Nova Scotia

'Disgusting' posters ripped down ahead of Pride celebration

A woman on her way to the Halifax Pride Parade was shocked and dismayed to discover homophobic and transphobic posters in a busy downtown area.

Posters contained slur, inflammatory statements

The homophobic and transphobic posters were put up on a parking sign at Dalhousie's Sexton Campus. (Anjuli Patil/CBC)

Jennifer Pierce was on her way to the annual Halifax Pride Parade Saturday afternoon when she saw something that made her stomach turn.

Posted on the parking signs at Dalhousie's Sexton Campus were two makeshift posters displaying hateful homophobic and transphobic messages.

"They were offensive and disgusting and wrong," said Pierce, who was with her six-year-old son at the time.

"Especially on a day like today where we're celebrating pride and diversity and equality and acceptance."

One poster displayed a homophobic slur along with an inflammatory statement.

The other listed a number of "facts" — some of which were dubious — and painted transgender people in a negative light. It also had a rainbow-coloured biohazard symbol.

The signs looked new and were undamaged by the elements, and Pierce suspects they were posted to coincide with Pride celebrations.

"It really disappoints me to see something like that in my city," she said in a phone interview as she waited for the parade to start. "It really, really does."

Pierce said she ripped the posters down as soon as she saw them. (Anjuli Patil/CBC)

Pierce said she ripped the posters down as soon as she saw them.

She posted about the incident on Twitter, and Dalhousie University's security team quickly responded to thank her for taking the posters down and drawing their attention to them.

Brian Leadbetter, spokesperson for Dalhousie University, said members of the security team confirmed the posters had been taken down and reported the incident to Halifax Regional Police.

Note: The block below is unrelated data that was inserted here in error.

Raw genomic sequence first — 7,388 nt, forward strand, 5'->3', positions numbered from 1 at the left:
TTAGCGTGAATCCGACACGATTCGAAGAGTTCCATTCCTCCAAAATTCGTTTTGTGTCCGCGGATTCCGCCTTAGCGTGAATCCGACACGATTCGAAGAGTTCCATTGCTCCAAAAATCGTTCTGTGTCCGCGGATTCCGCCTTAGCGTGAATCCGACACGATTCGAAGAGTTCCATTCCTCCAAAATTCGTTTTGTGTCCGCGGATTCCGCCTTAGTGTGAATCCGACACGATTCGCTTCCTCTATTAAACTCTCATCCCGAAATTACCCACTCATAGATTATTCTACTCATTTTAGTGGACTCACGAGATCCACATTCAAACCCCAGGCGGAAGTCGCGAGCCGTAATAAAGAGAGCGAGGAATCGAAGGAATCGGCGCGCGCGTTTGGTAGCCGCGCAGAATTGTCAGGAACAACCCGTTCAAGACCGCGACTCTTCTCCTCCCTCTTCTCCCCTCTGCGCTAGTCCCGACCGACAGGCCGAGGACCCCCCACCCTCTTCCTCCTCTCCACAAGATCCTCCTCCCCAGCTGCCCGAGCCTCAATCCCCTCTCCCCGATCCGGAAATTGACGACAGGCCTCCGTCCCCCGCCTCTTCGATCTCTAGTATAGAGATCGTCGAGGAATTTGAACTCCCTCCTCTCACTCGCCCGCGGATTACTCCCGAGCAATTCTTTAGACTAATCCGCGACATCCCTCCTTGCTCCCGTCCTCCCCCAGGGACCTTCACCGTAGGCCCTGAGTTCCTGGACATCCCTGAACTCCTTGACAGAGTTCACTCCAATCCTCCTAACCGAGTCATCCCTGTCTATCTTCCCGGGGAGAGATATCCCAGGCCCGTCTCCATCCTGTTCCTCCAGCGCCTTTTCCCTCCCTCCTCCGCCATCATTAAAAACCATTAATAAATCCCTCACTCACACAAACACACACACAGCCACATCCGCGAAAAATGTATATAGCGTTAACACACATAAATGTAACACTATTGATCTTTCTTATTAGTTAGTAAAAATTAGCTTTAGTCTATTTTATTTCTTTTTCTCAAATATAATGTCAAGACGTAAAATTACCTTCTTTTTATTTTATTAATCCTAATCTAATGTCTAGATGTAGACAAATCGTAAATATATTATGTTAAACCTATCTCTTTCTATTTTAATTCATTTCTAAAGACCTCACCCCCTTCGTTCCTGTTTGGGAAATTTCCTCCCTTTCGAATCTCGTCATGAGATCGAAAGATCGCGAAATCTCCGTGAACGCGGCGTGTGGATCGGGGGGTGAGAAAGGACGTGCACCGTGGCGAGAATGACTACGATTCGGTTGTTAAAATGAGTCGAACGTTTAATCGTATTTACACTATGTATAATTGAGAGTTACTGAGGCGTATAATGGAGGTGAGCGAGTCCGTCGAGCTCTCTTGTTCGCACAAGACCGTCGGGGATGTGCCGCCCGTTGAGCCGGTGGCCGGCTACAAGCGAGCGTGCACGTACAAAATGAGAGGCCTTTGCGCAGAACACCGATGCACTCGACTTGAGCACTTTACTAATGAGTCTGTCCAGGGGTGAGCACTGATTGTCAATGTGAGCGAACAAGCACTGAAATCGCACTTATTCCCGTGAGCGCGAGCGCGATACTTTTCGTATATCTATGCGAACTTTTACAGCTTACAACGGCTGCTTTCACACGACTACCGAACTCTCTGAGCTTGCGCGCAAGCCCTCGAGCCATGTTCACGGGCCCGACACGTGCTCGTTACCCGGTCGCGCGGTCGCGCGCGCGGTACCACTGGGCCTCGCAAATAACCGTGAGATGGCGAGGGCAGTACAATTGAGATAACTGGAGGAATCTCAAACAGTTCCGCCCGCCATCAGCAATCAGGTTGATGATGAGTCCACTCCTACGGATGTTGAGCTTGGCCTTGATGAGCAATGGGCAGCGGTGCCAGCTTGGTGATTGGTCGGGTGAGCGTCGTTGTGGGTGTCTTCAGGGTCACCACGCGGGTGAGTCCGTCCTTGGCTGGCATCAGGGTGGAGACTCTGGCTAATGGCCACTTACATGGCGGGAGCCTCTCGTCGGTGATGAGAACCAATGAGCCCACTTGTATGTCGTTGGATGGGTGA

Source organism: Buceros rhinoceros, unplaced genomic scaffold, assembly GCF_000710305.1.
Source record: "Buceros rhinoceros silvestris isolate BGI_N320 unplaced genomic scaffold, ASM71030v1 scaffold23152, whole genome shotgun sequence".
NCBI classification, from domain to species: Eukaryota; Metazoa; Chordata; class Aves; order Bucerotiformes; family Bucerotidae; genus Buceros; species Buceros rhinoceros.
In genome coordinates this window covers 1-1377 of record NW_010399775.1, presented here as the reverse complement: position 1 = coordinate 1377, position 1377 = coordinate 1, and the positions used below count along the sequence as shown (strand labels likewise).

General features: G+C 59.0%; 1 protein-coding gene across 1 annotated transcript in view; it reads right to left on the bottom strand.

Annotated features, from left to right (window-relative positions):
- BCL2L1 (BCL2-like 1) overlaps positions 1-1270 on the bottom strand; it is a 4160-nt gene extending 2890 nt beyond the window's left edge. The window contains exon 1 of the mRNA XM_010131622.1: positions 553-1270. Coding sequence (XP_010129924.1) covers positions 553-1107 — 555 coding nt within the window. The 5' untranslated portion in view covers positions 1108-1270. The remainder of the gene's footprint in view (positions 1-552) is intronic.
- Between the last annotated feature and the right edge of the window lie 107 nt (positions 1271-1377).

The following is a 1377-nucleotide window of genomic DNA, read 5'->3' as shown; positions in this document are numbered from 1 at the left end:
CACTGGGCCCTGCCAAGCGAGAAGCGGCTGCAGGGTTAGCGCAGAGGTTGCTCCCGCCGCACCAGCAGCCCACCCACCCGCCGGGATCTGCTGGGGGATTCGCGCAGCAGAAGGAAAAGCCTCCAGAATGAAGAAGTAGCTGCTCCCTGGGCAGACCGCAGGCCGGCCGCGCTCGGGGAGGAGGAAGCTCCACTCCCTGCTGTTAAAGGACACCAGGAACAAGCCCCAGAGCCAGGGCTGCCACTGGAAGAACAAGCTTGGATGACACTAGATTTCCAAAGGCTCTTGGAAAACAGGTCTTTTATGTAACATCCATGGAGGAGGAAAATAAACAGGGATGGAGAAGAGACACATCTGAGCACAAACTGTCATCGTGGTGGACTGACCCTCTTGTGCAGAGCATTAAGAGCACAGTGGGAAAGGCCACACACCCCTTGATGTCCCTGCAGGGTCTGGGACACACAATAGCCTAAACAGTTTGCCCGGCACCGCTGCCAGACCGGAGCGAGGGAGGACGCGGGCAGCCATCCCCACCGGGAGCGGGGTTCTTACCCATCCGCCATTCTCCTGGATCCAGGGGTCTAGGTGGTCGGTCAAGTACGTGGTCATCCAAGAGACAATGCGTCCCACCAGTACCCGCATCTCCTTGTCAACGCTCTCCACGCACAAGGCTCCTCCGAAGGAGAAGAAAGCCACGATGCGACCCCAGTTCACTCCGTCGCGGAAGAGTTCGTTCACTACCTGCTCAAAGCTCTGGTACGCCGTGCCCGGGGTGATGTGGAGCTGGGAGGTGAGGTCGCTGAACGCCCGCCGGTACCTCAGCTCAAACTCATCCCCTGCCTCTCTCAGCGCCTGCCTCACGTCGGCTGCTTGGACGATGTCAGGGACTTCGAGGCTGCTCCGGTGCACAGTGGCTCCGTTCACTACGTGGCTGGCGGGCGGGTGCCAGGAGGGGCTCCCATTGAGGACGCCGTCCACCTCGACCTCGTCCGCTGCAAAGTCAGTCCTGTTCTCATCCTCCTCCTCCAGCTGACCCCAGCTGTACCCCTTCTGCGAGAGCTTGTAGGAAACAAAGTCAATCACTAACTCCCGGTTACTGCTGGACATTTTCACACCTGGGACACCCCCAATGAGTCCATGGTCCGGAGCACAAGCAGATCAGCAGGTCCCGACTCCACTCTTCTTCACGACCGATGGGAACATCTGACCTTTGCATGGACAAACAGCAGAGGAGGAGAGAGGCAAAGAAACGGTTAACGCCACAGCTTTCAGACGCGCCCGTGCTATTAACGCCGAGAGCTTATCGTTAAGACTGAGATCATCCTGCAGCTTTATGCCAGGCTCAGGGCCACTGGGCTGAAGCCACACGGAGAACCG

"This really is a day meant to be for celebration, respect and inclusion as the city celebrates the Pride Parade," he said.

"We're incredibly saddened by this, and this simply should not have happened."

Leadbetter said the university has dealt with hateful graffiti on campus in the past, and said this kind of behaviour is not tolerated at Dalhousie.

'Focus on the positive'

Pierce said she was pleased with campus security's fast response to the incident.

She said she had witnessed transphobia in Halifax before, but never so blatantly.

"I have someone really close to me who's transgender in the city, and they're having trouble finding employment and they get discriminated against," she said.

"So I know that the feeling is in the city, but to see it written down right in your face like that is kind of shocking."

Despite the poor start to the celebration, Pierce said she cheered up after seeing all the love and support radiating from those attending the parade.

"Given the crowd that's gathering for the parade, I think there's a lot more people who are accepting and celebrating than there are that feel like that," she said. 

"So I'm going to focus on the positive and enjoy the parade."